Batch product development

Something’s been bugging me. I’ve been rethinking my whole process of how we should do product development as I wrote in the Entrepreneur’s Guide. The thing is, in this business, we can generate complete product development -from sketch to approved prototype- in two days. I’m not saying that everybody does or can (depending on internal infrastructure and practices) but it’s totally doable. In this regard, apparel is distinctly different from any other kind of manufacturing and it’s a huge advantage. As I mentioned before, this is how ZARA does it. They’re producing two lines a week.

I’ve decided that traditional product development in the garment industry amounts to inventory. Intellectual capital goods inventory. Inventory that’s been stuck on a shelf, held off waiting for the market calender to ripen. In lean manufacturing, inventory is muda (waste). In other words, traditional batch product development in the apparel industry is inventory. Wasteful inventory. You’ve paid (in either time, money or a combination of both) in advance of need. Now you can’t spend that time or money on something else that could potentially generate revenues.

What do I mean by batching? Well, if you have the book (and you should), you know that all of the styles, patterns and prototypes are developed sequentially but in one big batch, then they’re pre-sold at market (another batch activity) and then they’re produced and delivered which are also batch activities. This is what it looks like:

Batch 1 Batch 2 Batch 3
Product Development Selling   Production

I mentioned this to GrimReader. He says other industries -well, Toyota- have figured this out already. I looked for a reference and couldn’t find it (I’m counting on him to correct me via comments). Whatever. In most manufacturing that I know of, the front end consists of teams working in advance of market dates. Most companies do not develop a product and as soon as it’s done, launch it. Well, except for software anyway. Everybody’s got lots and lots of money tied up in PD. Since we’re so skinny, I think we can do that differently too. By that I mean that there’s some lean concepts that don’t apply to us -and neither do they apply to agriculture or housing. Industries that are closer to the ground have a different set of constraints. For example while the saying “you can’t hire 9 women and get a baby in one month” applies to everyone, it applies to these three industries literally as well as figuratively.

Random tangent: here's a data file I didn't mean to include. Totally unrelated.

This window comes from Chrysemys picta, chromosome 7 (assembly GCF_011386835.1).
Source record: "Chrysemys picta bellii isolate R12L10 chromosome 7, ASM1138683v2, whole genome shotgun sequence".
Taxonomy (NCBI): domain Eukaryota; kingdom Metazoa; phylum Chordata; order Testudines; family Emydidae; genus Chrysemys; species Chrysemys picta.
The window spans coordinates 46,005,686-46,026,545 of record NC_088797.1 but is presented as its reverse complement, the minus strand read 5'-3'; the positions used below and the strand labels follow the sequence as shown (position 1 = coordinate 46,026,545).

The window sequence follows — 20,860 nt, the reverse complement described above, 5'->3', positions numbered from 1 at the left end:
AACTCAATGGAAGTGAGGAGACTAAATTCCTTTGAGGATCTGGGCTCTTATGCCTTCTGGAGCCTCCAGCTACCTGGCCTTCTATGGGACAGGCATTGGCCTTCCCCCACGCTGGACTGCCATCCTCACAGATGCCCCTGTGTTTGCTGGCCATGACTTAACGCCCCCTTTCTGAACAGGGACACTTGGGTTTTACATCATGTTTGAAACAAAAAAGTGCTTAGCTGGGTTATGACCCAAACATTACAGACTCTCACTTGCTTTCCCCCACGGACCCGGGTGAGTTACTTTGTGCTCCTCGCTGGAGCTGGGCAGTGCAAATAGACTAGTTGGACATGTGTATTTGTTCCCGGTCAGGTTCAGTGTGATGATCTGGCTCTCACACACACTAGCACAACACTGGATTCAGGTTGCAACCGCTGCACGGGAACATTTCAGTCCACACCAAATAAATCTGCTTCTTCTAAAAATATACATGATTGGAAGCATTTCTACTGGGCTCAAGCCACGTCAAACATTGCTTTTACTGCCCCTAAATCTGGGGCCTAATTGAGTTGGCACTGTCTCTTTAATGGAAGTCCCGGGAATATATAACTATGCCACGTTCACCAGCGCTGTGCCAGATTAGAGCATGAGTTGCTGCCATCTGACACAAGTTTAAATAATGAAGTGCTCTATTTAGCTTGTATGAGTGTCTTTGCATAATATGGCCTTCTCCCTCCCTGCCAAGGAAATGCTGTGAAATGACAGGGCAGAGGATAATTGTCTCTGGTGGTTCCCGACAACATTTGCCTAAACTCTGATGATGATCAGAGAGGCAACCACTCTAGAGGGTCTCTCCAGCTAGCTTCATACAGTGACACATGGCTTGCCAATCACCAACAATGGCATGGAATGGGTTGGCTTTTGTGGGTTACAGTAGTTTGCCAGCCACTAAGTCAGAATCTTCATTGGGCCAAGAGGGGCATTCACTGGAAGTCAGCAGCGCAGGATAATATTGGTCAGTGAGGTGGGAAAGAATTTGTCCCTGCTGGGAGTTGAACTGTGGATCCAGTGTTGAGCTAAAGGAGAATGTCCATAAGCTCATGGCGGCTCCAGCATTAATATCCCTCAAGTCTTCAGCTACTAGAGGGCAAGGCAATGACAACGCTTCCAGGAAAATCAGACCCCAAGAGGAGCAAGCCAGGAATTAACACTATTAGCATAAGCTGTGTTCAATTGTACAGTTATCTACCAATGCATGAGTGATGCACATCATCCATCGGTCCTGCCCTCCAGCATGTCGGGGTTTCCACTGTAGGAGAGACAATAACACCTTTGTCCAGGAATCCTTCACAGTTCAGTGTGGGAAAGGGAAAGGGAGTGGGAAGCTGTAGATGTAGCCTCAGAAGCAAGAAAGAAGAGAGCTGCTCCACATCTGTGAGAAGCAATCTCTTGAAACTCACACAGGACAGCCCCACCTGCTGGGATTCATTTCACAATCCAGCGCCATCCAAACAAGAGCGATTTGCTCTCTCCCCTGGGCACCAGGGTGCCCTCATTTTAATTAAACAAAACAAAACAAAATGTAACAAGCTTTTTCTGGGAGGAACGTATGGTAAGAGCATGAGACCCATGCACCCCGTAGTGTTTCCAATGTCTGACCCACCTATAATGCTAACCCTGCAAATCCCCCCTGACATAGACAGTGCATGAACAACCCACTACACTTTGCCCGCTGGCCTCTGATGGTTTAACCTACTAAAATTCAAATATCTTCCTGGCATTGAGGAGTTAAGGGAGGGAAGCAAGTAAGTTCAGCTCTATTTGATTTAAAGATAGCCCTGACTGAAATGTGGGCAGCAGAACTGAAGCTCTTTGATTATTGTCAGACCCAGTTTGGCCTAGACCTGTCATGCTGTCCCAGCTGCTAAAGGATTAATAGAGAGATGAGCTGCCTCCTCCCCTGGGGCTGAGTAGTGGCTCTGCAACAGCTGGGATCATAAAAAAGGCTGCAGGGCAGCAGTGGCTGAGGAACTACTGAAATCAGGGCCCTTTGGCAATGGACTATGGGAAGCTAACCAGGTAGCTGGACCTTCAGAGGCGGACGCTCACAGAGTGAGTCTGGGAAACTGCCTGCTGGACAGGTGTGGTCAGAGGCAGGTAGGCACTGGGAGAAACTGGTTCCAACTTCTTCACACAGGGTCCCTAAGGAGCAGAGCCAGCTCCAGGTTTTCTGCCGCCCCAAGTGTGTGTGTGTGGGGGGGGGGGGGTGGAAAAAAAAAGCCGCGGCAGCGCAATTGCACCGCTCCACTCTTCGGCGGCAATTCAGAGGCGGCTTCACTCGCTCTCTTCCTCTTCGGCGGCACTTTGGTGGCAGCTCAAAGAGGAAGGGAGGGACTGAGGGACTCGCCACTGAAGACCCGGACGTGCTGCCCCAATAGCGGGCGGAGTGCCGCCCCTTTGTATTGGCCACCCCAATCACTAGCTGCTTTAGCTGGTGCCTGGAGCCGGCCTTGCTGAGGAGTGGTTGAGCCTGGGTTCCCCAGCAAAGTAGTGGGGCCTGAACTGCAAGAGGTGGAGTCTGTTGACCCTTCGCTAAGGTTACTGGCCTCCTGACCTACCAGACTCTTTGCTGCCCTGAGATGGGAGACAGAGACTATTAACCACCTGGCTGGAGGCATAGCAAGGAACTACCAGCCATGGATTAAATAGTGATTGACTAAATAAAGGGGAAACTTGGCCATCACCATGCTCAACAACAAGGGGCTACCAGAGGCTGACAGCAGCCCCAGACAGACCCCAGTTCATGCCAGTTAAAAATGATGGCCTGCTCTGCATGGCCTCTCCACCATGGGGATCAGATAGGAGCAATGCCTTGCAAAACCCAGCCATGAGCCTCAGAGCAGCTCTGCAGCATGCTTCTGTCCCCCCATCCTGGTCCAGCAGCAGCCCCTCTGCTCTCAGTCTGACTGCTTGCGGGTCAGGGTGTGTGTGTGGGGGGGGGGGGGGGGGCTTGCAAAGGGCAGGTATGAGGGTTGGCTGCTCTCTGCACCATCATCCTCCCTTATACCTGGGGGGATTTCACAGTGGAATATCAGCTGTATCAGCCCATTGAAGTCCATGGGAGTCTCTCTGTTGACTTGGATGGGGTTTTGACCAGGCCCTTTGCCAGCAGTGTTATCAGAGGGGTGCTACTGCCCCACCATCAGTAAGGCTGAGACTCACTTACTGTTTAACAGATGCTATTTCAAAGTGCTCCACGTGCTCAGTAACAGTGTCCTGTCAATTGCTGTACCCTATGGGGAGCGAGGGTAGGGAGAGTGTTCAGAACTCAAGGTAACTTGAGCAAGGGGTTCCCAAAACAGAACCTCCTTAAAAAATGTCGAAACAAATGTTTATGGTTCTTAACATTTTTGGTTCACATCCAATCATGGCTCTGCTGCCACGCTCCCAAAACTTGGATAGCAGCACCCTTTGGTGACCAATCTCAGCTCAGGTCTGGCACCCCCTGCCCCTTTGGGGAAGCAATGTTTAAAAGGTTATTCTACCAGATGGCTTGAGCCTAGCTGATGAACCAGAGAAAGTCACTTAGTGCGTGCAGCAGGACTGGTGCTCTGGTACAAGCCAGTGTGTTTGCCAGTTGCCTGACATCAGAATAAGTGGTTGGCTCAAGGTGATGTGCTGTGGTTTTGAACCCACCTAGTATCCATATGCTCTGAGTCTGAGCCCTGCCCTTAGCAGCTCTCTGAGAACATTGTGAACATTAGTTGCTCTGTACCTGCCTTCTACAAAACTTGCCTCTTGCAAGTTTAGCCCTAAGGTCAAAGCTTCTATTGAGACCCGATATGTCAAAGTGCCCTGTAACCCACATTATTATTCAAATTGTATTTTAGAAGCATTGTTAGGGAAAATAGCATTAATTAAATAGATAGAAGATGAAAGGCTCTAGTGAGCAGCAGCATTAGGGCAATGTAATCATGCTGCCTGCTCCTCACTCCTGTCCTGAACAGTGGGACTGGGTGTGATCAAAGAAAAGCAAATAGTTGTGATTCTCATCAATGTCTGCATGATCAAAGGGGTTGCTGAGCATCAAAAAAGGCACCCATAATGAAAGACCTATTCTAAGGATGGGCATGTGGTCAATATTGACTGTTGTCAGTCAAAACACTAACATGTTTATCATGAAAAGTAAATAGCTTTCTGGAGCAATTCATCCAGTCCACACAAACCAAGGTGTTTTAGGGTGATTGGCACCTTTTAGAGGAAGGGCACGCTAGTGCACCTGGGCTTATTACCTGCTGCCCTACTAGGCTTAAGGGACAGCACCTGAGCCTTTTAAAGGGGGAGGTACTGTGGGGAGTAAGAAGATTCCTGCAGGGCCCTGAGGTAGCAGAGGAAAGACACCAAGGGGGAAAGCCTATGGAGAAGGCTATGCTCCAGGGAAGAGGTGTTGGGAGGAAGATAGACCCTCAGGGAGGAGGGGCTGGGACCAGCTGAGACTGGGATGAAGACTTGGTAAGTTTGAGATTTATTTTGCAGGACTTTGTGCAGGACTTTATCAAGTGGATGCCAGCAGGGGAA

What would this mean with regard to Retail? Well, retail’s been wanting to buy closer to season as it is so that’s a plus. However, they’d have to be checking in with whichever producer monthly to order. Maybe they’d like to order different styles each month? I think this kind of ordering could be done best over the web on a secure site. I can’t see how a sales force could cover this kind of ground on a monthly basis.

And not to say that in launching new products as they’re developed would preclude someone from showing at market on specified dates. You’d just show up on the specified dates with current product in hand. Ideally, you’d hook buyers on the order by month thing. I’d ask my blogging partner about this but she’s AWOL. Busy with kids and business (with 3 kids under the age of eight, she’s got a load). What say the rest of those who retail? Would immediate product launching work for you? What would the problems be? How could the process by managed to facilitate your business?

I’m thinking that batch product development is a bad thing. ‘Course, those of you who don’t run on a market calender already knew that, although you may not have known why. What do you think about this?

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  1. I have many questions:
    What would this mean in regard to reps? What does their job become? Are they out of a job?

    What would this mean in regards to samples? Do you still make samples for everything? how many pieces in your line? How long does a boutique owner need to carry something before they know whether it’s hot? 2 days? a month?

    Would this force you to stick to conservative designs (that don’t take as many iterations to develop)?

    If there’s only a matter of days between development and production, is that the only window store owners have to make orders in?

    What would this mean in regards to fabric/notion supplies (those don’t arrive instantaneously, or in small quantities).

    And if you outsource the labor, are they fine with such quick turnaround?

    I think you’re right about the inherent waste, but I think the entire fashion system needs overhauling. Unless you do absolutely everything– from weaving (or spinning!) to selling. but maybe I’m wrong.

  2. christy fisher says:

    I see this working with companies like FLAX, where they basically use only one fabric source for everything…or with a T shirt/sweatshirt company, where all they do is change graphics..
    Frankly, I would be bored stiff as a designer if I was limited to one fabrication…or “dumbing down” my designs to the point of “basic box, just change the color”.

    I agree that getting down to the most vertical type of operation possible is central key for growth and survival (this is also one reason I applaud young designers having their own online shops.. it gives them a test market, you don’t have to warehouse styles, and you can add or pull as much as you’d like as often as you’d like (like Zara).

    I also agree that pretty much the entire industry needs a whopping overhaul.
    Donna Karan refused to do the last batch of catwalk shows in NY because she was fed up with the “fast marketing” of seasons to consumers at the same time as the wholesalers.
    “They are starting to show Spring to the consumer in October, when we are trying our best to sell them Fall/Winter on the floor at full price”.